You will have moments where you will want to get off this ride. You’re angry. You’re frustrated. You’re hurt and have moments of tears asking why is this happening to someone you love. Accept that you feel this way. It’s okay to be angry. It’s okay to be frustrated. It’s okay to hurt and to cry. Find a healthy way to let this out. Journal. Take up running. Blog. Talk. There are people out there who’ve been in your shoes and can be that empathetic shoulder or help you find direction. Though their journey may be different and there’s nothing they can do to “fix” the situation, they are or have walked your path and are aware of the challenges. You’re not alone.
Now is the perfect time to haul out the family photos and revel in all the memories that reemerge. With loosened filters, you may even hear very interesting stories of your loved one’s life that previously were kept hidden. (They really weren’t as innocent as they always let on!!)
If you haven’t already, it’s good to develop a love of old music because, well, who doesn’t like a little Bing or Sinatra. Music from your loved one’s earlier days can activate several areas of the brain involved with language, movement, and memory. Forgotten memories tend to be stirred up. Language loss disappears as your loved one sings along with the lyrics. Enjoy a moment and sing along with them. While you’re at it, throw on some old movies from their younger days and enjoy the days of Old Hollywood. You may not think that they’re “your type” of movie, but seeing the joy on your loved ones face will make it worth a little Garland or Hayworth.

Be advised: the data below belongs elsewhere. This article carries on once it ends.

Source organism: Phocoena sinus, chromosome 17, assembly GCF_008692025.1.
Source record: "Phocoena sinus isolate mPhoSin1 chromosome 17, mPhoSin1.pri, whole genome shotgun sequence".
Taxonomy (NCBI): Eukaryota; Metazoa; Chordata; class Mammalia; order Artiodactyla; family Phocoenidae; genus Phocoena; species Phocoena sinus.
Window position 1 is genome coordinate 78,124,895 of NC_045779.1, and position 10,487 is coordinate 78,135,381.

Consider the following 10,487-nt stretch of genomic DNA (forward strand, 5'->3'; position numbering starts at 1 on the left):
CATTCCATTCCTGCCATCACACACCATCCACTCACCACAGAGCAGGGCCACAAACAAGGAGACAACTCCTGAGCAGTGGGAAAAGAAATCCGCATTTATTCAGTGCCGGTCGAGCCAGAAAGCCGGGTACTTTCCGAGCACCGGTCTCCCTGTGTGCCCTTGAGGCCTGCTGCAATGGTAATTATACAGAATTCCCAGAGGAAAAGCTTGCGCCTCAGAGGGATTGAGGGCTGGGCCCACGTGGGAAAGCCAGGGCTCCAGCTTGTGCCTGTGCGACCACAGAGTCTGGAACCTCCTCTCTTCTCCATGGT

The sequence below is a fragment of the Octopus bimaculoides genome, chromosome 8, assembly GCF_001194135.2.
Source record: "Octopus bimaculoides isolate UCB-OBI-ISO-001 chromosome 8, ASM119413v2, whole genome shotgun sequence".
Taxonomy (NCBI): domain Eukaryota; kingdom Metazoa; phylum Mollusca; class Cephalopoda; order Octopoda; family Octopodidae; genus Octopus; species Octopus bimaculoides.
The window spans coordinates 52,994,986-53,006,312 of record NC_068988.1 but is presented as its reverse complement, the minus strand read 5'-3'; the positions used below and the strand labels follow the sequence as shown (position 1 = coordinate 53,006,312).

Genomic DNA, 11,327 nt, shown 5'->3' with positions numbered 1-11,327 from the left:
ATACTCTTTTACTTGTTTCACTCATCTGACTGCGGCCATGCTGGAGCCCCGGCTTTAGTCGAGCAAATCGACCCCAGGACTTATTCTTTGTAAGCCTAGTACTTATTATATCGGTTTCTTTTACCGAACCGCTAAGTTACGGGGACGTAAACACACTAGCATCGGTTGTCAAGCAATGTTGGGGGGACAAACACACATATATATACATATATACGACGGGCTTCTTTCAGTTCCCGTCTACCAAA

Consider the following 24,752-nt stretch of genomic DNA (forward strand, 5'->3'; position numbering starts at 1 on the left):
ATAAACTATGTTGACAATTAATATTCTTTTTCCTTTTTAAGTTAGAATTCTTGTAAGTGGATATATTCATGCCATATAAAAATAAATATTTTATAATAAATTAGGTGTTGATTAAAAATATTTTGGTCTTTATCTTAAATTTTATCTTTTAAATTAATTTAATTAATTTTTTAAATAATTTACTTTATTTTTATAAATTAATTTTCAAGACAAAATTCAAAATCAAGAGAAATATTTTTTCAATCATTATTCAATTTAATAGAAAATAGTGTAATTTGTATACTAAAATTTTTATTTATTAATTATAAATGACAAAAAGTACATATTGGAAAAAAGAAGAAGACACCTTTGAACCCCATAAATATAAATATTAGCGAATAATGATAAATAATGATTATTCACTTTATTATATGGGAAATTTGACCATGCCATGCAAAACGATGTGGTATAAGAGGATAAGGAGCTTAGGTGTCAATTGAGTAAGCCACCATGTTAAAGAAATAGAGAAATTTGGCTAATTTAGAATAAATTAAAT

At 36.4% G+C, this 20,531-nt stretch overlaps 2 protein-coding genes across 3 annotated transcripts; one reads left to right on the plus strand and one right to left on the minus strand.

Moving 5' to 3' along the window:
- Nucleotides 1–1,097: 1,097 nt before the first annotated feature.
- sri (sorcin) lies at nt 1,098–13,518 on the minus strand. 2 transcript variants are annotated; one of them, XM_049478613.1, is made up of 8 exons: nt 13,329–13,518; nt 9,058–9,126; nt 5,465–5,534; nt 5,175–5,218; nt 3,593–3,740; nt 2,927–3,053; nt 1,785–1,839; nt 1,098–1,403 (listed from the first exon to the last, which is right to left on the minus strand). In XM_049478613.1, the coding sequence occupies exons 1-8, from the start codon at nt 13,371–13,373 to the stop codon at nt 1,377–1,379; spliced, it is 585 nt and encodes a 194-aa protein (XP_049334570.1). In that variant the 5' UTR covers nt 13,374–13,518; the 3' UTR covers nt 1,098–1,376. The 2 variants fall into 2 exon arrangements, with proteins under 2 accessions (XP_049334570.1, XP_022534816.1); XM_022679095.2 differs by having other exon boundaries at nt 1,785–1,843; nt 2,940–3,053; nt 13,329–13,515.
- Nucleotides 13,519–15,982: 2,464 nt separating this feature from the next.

You still have an amazing adventure ahead with your loved one. Take walks. Be affectionate. Talk.
Your loved one is still your loved one.
What you need to remember is…
I’m not going to pretty this up and make it look like an easy adventure with your loved one. You’re learning to accept a new reality and to learn to roll with the twists and turns of the disease. You’ll have days when you feel that everything is under control, only to really discover how Alzheimer’s is ever changing. There are good moments and bad moments, good days and bad days. It’s a rollercoaster ride that gives you no hint at how far it’s ups and downs are or when you’ll be raced around a curve. Don’t fault yourself for feeling overwhelmed or upset or disappointed with what life has dealt your loved one. You’re human. You have feelings too. If someone who has experienced Alzheimer’s in a loved one says that they didn’t ever have those feelings, they’re lying to you. We are all just human with emotions about what we experience. This is where connection with others is valuable.
Most importantly, whether or not your loved one can tell you, your loved one loves you from the deepest part of their heart and, deep down, they are so thankful that you are there.
For more information or to find local resources, visit your local Alzheimer’s society.
What else can you do?
Volunteer with your local Alzheimer Society.
Be that shoulder when someone else is in need.
Most importantly, no matter the severity of the disease, don’t give up on your loved one.